Lyla Cohen, a 2-year-old from Darien, Connecticut, sleeps through the night, eats almost everything, and always wears a big smile. But there’s one thing that drives her parents nuts: Lyla wants to be naked all the time. “She fights like crazy whenever I try to put her clothes on,” says her mom, Shannon. “Then she strips down as the day goes on.”
From eating dirt to wanting to be carried everywhere, toddlers have some odd quirks. “They have their own ideas about what they want to do,” says Casey Hoffman, Ph.D., a child psychologist at The Children’s Hospital of Philadelphia. Learn how to deal with their head-scratching (but not uncommon) antics.
1. Being in the buff There are a number of reasons why kids this age love to go au naturel. For starters, it feels good to be unfettered. Being able to remove clothing is also a point of pride for a toddler, who enjoys showing off this new skill. Keep in mind that young kids crave attention -- both good and bad -- from Mom and Dad. “If you show annoyance about her being naked, that turns it into a fun game,” says Dr. Hoffman. Avoid reacting when she takes garments off, and set limits. Allow her to run around the house nude, for instance, but make it clear that she must keep her clothes on when she’s outside. When your toddler resists putting clothes on, try letting her decide whether to wear pants or a dress. “If you trick her into thinking getting dressed is her idea, she’s more likely to agree,” says Dr. Hoffman. Running around buck naked tends to be a short-lived phase. Soon your child will become bored with the battle (or decide that she’s cold) and choose to leave her outfit on.
2. Drinking and eating the strangest things Toddlers are impulsive, curious, and use their mouth to explore. So it makes sense that they’ll consume anything within reach, whether it’s bathwater, dirt, sand, or dog food. Look for a way to stop your child from doing it. “Whenever my 2-year- old slurps from the bath, I direct his attention to a flamingo toy he likes to play with,” says Angela Mattke, M.D., a pediatrician at the Mayo Clinic Children’s Center in Rochester, Minnesota. End tub time if he continues to do it. If your child munches on sand or dirt at the playground, chances are he’ll quickly realize it doesn’t taste good and spit it out. But if he doesn’t? It could contain broken glass, cat pee, or who knows what else, so take action right away. “Say, ‘No, we don’t put sand in our mouth,’ and remove it from his hands,” says Dr. Mattke. If he keeps doing it, transition him to the swings or the slide. Also be sure to keep any poisonous substances, such as laundry-detergent pods and sweet- smelling cleaning products, locked up at all times.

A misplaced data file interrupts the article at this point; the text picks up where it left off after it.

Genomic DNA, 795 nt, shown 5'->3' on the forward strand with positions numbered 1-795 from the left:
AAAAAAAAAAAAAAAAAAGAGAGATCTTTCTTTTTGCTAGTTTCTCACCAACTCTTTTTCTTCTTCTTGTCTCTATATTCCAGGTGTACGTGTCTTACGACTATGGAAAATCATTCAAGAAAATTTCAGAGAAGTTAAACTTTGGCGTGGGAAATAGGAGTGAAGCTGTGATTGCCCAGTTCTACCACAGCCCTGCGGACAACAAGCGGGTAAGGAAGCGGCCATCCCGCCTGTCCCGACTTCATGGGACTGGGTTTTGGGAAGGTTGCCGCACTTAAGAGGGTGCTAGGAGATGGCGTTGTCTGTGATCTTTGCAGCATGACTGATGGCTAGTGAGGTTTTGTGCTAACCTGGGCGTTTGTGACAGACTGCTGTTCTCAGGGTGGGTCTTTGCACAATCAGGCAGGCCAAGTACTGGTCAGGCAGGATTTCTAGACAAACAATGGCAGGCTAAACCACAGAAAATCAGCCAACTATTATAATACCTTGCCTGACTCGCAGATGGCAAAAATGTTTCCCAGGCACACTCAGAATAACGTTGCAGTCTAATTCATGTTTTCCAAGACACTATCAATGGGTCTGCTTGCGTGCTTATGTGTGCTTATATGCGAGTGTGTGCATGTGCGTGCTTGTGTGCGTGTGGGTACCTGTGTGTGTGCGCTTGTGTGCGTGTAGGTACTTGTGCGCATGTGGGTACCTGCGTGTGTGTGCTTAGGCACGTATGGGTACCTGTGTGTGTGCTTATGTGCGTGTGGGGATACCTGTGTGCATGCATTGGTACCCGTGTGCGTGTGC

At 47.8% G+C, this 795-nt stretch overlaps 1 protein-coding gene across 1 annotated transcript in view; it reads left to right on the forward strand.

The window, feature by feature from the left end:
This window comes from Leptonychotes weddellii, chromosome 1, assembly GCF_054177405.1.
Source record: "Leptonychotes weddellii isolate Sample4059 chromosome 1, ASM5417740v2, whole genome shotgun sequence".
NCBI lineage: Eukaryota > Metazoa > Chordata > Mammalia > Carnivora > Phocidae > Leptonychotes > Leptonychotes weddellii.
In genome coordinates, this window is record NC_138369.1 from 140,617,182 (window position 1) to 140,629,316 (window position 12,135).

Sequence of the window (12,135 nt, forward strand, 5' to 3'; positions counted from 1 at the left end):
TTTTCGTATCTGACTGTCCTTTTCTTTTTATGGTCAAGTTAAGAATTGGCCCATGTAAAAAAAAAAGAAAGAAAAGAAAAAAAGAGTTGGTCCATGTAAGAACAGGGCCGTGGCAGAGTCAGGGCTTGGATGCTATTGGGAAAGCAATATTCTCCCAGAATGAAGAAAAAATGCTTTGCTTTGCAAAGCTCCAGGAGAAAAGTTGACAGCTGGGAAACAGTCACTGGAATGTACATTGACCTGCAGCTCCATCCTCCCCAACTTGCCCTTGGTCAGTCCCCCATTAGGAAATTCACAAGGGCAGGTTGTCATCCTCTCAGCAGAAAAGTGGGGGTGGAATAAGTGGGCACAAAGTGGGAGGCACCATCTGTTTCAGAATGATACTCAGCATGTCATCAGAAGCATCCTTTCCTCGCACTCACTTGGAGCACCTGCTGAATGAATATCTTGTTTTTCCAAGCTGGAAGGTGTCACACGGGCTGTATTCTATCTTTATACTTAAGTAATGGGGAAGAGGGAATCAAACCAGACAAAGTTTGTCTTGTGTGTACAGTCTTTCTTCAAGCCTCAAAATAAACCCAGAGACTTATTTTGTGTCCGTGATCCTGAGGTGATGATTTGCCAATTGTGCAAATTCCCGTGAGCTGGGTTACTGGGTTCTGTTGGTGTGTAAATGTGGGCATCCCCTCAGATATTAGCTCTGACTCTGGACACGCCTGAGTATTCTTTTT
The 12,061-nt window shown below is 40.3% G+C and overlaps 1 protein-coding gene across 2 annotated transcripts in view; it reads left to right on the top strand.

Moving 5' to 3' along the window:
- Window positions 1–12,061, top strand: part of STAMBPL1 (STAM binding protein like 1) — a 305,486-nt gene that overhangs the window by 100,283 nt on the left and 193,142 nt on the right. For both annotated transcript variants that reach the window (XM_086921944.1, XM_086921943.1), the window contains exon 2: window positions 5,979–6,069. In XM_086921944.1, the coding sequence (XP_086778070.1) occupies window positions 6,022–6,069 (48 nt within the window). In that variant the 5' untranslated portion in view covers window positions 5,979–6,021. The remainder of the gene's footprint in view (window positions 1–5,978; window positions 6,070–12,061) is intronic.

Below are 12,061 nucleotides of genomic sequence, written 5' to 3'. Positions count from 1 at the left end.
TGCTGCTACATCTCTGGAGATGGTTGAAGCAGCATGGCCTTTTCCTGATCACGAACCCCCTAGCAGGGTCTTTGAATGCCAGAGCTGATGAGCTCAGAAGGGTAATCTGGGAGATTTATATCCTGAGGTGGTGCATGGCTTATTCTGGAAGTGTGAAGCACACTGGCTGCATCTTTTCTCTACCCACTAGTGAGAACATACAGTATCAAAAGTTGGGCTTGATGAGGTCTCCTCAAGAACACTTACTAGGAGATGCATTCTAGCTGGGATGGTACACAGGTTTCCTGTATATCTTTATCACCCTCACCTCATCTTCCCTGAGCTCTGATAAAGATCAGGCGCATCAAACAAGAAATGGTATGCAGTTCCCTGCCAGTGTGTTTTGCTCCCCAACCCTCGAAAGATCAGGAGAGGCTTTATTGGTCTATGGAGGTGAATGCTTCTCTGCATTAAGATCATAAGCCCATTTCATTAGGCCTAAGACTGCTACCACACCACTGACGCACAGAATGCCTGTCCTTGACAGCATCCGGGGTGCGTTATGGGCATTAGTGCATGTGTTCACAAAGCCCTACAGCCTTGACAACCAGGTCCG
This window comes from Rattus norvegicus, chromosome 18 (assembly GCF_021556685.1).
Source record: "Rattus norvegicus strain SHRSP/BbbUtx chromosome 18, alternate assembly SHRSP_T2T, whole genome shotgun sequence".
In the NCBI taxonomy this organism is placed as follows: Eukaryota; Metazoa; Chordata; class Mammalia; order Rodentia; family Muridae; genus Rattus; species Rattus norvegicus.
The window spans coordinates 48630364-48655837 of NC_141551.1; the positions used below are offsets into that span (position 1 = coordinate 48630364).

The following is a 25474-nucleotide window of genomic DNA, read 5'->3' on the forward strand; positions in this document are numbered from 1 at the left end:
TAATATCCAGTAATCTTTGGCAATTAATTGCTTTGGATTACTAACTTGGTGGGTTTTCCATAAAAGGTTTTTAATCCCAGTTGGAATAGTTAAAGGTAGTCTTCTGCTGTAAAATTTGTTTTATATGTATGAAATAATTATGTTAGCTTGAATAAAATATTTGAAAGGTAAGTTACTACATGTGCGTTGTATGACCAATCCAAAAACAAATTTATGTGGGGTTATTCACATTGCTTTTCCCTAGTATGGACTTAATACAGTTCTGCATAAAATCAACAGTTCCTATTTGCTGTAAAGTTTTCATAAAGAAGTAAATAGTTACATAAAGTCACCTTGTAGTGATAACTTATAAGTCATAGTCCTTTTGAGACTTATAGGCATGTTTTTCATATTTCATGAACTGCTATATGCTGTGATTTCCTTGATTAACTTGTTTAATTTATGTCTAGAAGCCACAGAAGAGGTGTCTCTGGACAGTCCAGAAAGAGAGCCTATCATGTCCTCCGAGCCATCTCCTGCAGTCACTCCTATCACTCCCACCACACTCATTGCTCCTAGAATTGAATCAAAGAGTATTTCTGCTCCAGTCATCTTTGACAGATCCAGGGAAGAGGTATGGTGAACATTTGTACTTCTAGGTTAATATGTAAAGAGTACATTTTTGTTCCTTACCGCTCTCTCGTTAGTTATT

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3. Begging to be carried Your independent, always-on-the-move child may suddenly need to be held and cuddled -- especially if her routine changes (starting child care, say) or if you’ve recently welcomed another baby. “Toddlers want to act like big kids, but they still seek comfort and reassurance,” explains Dr. Hoffman. Avoid making your child feel bad about this temporary babyish behavior, and look for opportunities to give her the extra TLC she craves. Talk to her when she’s sitting in the stroller so she doesn’t feel lonely. If you don’t have it with you, make a deal: Let her walk halfway, then pick her up.
4. Banging his head As alarming as it is to watch your child thwack his head against the crib, floor, or wall repeatedly, it’s normal. For a toddler -- especially an overtired one -- the rhythmic motion can be surprisingly soothing. “The worst thing you can do is rush over and make a big deal out of it,” says Rebecca Dingfelder, Ph.D., a psychologist in Durham, North Carolina. Calmly tell him that bumping his head against things is a no-no. Then give him a few minutes of undivided attention. Let your doctor know if your toddler intentionally bangs his noggin on a daily basis or seems to use it as his primary coping method.
5. Pulling the dog’s tail Your toddler is still learning how the world works and may not realize that animals don’t like having their tail pulled. Teach her the right way to pet a dog by practicing on a stuffed animal. Praise her when she does it properly (“Wow, you’re being so gentle—the doggie loves it!). If she continues to act aggressively with a pet, say, “No, we don’t do that,” and put the dog in another room, says Dr. Dingfelder.